NMEA 2000 Fix
When we bought Noeta, our Nordhavn 50, we decided to invest in some electronics upgrades. We decided this after cruising her down the east coast of the United States and saw what she had, and didn’t have. We also realized the old Raymarine electronics were outdated and were failing in the most basic of ways. The chartplotter screens were delaminating, parts were no longer available, and of course, there are newer and cooler systems out there. So we upgraded to Furuno TZT equipment and a ship's computer running Coastal Explorer. I felt it was important to have a separate stand-alone navigation system.
We also installed a NMEA 2000/N2K backbone. This is simply a “new” networking platform that has been around for a long time. The nice part about the N2K system is that it can be plug and play. There are some exceptions. There can be issues when the system gets a lot of sensors on it and they are looking for information “packets” and those packets collide with other sensors info. So you have to make sure each sensor is sequenced correctly so everyone on the network is happy. Ours, for example, has 12 items on it. Not huge, but getting up there.
We recently had this issue of the sensors not being sequenced correctly. Our Airmar 220WX weather station started freaking out. The GPS signal would blink and the weather data was crazy weird. I knew it was hot, but not 128 degrees outside. When the GPS signal was flashing on and off, all the other components in the network that were looking for the GPS signal, would get confused. When chartplotters, AIS and the autopilot are not happy, that usually means they are all flashing and chirping some sort of error message. It was loud...really loud. Fortunately we were at the dock when this happened.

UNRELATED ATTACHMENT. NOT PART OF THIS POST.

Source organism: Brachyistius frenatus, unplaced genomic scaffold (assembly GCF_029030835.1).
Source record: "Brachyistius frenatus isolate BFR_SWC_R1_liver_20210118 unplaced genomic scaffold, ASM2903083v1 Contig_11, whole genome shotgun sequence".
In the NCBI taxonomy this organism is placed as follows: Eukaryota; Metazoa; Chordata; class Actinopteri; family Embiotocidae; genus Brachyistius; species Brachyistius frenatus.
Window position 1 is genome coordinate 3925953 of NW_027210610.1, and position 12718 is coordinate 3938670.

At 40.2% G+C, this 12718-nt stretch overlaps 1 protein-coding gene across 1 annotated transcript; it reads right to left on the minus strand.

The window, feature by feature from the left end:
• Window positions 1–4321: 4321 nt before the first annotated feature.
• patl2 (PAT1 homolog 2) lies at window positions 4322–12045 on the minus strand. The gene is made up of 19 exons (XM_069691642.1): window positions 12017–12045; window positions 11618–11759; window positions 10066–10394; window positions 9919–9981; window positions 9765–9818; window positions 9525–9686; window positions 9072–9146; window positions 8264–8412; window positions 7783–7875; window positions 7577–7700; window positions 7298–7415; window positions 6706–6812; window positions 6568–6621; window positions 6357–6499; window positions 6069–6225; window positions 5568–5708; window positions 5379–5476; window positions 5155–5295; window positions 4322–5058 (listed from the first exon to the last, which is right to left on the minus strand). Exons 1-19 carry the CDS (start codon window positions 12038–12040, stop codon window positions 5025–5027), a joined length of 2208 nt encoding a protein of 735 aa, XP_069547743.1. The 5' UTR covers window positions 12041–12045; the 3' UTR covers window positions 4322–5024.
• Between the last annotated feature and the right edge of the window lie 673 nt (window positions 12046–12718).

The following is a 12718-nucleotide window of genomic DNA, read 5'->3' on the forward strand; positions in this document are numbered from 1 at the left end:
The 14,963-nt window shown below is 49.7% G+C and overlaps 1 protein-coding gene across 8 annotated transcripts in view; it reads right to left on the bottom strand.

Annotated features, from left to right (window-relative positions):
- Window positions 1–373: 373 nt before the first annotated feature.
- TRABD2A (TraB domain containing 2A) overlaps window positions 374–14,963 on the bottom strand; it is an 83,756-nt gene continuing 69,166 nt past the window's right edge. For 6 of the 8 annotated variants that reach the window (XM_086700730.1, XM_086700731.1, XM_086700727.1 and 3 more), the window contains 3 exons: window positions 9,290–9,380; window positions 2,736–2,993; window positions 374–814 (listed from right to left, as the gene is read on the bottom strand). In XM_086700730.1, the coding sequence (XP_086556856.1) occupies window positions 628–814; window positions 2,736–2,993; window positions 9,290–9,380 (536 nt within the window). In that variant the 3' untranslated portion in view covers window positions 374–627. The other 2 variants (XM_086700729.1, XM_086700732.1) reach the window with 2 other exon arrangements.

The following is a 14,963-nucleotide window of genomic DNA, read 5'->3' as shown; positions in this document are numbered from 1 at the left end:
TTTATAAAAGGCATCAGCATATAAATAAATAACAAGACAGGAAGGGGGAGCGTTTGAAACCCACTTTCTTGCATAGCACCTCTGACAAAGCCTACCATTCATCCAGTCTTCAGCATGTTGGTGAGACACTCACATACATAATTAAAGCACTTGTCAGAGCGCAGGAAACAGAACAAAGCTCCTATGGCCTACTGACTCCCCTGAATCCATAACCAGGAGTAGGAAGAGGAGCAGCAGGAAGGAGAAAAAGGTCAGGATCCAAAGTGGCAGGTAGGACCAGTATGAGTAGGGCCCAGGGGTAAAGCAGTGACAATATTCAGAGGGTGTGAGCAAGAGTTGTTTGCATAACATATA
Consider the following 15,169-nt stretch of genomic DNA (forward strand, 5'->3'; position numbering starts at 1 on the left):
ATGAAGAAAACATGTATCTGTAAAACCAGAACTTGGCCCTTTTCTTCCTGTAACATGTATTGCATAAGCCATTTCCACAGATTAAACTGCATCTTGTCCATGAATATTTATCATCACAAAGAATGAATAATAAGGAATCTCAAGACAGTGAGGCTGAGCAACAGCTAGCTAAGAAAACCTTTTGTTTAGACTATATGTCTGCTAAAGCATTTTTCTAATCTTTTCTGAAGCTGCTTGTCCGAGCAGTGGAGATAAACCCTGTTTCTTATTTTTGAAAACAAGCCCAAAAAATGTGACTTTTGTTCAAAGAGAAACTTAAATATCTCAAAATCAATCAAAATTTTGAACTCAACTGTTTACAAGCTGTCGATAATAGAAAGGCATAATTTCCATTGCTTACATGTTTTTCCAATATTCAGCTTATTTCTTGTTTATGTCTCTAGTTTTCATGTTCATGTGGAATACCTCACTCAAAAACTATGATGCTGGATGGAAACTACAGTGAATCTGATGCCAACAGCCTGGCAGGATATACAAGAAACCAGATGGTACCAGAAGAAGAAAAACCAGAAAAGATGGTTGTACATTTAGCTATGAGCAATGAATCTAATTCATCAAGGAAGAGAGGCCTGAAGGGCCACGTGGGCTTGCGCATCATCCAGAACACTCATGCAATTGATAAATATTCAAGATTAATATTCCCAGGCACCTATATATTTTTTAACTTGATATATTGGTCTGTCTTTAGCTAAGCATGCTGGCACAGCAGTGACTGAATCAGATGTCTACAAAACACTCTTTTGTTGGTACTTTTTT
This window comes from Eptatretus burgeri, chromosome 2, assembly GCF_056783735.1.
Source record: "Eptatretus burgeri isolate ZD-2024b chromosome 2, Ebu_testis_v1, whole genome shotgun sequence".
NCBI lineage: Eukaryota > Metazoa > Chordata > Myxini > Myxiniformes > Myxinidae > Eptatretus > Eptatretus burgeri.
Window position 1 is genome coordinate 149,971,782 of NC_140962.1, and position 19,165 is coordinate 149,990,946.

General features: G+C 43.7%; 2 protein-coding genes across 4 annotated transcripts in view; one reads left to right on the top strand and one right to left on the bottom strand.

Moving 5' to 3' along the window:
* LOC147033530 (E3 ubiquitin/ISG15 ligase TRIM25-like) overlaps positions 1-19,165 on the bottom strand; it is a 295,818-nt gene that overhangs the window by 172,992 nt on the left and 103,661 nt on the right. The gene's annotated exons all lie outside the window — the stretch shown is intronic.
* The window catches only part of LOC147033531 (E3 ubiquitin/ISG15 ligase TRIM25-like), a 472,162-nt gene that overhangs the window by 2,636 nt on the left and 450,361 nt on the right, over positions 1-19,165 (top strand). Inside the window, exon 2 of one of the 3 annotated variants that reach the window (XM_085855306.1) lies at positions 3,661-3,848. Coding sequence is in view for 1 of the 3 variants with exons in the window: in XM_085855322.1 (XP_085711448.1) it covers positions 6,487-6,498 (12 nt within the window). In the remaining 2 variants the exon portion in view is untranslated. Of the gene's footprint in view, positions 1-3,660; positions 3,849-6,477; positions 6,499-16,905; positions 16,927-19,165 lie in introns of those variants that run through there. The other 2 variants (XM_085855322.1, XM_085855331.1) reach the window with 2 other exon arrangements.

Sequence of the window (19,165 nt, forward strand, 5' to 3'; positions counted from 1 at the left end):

I figured out where the issue was through some basic troubleshooting. I discovered the weather station and a Furuno GPS antenna were not providing information on the NMEA 2000 backbone. I could see this information in several places. The Maretron DSM250 showed who was playing and who was not. So with this info I figured out the common point for these sensors were a couple of N2K “T” connectors in the exhaust stack. At first I thought I had solved the problem, and was a repairman god, simply by spraying some contact cleaner on the pins within the plugs and connectors. That worked for about an hour. After a few more feeble attempts like this, it turned out the fix was not quite so easy.
I took the plug apart and it was rusty. Not just corroded, but rusty. No wonder nothing worked. I think water was getting into the stack and running down the cord and into the main backbone plug. It basically filled the plug with water.
The plug was a field installation plug. Guys will use this so they can custom cut the cord length or if the wire run is a challenge. I decided to install a factory cable and plug. As anyone with a boat knows, that also meant running the cable too. That is always a lot of fun and involved removing a couple ceiling panels in the wheelhouse. Once that was finished, the network finally appeared to work...IT'S ALIVE!!!
The biggest issue that I found with the N2K system was simply that if one component on the backbone fails, it can render the whole system useless. Our GPS, AIS, and autopilot system are on the backbone. That could have been exciting on a long open water passage, so knowing where the weak points are in your system are critical. Suggestion: Have spares, which I now have lots of. And know how to identify the issue so you can isolate or bypass the bad sensor.